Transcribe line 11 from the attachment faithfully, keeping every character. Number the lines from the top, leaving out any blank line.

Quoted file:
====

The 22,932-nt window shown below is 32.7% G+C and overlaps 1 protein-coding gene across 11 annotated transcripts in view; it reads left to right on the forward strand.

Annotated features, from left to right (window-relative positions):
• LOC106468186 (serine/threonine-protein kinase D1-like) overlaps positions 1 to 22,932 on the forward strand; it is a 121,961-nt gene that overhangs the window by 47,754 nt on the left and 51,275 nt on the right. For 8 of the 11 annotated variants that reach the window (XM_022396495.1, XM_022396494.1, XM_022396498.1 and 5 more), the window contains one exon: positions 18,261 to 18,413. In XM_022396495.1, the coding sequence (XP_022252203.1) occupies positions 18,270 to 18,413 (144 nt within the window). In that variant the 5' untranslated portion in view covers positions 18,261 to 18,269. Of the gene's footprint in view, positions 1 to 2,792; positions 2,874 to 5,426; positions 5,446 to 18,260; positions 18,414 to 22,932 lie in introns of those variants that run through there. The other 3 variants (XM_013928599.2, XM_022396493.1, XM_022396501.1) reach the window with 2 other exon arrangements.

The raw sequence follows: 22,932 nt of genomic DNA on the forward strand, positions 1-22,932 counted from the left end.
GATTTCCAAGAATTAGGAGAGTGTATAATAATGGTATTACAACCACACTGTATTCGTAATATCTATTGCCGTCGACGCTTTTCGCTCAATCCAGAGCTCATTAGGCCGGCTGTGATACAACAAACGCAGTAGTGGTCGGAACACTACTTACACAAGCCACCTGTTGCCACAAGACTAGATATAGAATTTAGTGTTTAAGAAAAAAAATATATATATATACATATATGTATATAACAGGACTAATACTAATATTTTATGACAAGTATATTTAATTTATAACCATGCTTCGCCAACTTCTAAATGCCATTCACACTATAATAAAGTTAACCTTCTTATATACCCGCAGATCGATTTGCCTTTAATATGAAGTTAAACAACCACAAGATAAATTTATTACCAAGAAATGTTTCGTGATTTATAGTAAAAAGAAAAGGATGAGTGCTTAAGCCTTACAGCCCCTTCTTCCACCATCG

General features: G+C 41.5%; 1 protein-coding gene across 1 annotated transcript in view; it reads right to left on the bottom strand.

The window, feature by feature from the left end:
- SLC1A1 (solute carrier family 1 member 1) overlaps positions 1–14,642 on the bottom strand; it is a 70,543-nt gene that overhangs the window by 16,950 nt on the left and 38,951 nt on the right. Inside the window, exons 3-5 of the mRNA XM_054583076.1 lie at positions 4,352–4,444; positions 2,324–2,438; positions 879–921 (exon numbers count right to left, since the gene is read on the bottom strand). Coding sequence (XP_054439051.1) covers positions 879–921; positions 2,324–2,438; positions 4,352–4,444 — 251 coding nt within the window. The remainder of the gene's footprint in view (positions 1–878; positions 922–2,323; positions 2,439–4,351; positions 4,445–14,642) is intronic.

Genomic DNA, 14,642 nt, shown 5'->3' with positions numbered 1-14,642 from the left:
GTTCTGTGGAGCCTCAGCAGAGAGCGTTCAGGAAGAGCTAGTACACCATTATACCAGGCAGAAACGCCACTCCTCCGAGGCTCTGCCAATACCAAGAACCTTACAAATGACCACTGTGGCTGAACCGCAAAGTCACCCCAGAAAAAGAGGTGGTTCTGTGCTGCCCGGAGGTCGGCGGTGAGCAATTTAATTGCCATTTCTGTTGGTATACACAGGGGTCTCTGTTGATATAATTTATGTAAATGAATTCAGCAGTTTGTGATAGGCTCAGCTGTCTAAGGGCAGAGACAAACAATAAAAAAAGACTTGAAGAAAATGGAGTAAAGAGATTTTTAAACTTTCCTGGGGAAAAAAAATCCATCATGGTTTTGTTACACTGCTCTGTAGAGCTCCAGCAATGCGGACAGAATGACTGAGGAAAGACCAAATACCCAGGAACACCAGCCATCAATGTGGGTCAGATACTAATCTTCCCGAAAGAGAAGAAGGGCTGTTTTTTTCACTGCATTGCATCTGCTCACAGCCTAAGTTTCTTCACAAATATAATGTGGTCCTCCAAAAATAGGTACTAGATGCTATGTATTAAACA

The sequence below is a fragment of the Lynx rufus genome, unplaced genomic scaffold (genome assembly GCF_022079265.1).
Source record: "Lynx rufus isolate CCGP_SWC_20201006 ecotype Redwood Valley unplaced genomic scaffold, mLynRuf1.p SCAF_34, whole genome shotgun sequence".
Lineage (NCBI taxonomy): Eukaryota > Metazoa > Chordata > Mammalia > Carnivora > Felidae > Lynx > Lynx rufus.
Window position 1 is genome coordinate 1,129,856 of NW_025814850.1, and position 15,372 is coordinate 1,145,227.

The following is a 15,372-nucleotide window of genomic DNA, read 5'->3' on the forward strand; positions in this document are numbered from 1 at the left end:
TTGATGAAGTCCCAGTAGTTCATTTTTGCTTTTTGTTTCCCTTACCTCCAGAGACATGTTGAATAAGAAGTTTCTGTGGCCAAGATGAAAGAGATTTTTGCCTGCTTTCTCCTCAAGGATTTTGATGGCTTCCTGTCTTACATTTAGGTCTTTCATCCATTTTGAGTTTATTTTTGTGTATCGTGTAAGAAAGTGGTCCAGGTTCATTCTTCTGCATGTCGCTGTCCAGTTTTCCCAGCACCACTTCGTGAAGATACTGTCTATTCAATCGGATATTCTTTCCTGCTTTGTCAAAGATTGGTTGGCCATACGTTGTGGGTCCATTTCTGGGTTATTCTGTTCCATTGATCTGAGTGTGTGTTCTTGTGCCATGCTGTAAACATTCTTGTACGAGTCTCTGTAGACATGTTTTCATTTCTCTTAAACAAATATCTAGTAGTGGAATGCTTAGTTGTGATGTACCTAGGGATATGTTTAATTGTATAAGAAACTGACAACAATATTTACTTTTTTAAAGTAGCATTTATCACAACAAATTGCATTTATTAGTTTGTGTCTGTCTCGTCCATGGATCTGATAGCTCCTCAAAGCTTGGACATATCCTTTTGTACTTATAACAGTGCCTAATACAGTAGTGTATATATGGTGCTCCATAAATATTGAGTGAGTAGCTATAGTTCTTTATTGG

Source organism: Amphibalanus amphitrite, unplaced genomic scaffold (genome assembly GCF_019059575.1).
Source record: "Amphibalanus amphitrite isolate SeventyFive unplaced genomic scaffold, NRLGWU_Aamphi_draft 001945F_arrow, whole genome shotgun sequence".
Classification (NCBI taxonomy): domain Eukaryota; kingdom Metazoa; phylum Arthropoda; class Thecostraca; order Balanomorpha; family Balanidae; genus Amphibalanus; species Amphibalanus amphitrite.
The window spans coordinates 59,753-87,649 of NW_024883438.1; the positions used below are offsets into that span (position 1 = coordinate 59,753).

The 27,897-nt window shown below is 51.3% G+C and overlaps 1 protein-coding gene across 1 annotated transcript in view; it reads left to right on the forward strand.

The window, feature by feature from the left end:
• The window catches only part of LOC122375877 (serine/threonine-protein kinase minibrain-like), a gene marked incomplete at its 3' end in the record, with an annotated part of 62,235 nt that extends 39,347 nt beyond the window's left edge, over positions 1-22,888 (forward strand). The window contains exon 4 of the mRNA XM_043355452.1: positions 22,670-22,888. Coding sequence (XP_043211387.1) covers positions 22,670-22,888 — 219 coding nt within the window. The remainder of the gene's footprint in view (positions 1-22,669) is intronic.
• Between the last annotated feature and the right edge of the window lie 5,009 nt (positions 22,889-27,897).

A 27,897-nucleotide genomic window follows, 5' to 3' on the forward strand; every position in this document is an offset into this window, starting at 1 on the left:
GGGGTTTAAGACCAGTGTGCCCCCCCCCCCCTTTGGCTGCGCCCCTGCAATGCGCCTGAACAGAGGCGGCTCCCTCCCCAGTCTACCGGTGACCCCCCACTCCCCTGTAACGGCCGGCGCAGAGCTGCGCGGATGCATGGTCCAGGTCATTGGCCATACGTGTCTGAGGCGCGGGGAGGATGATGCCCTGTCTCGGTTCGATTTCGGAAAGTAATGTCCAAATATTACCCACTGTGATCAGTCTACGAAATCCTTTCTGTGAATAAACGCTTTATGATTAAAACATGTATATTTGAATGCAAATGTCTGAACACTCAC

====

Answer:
The sequence below is a fragment of the Lynx rufus genome, unplaced genomic scaffold (genome assembly GCF_022079265.1).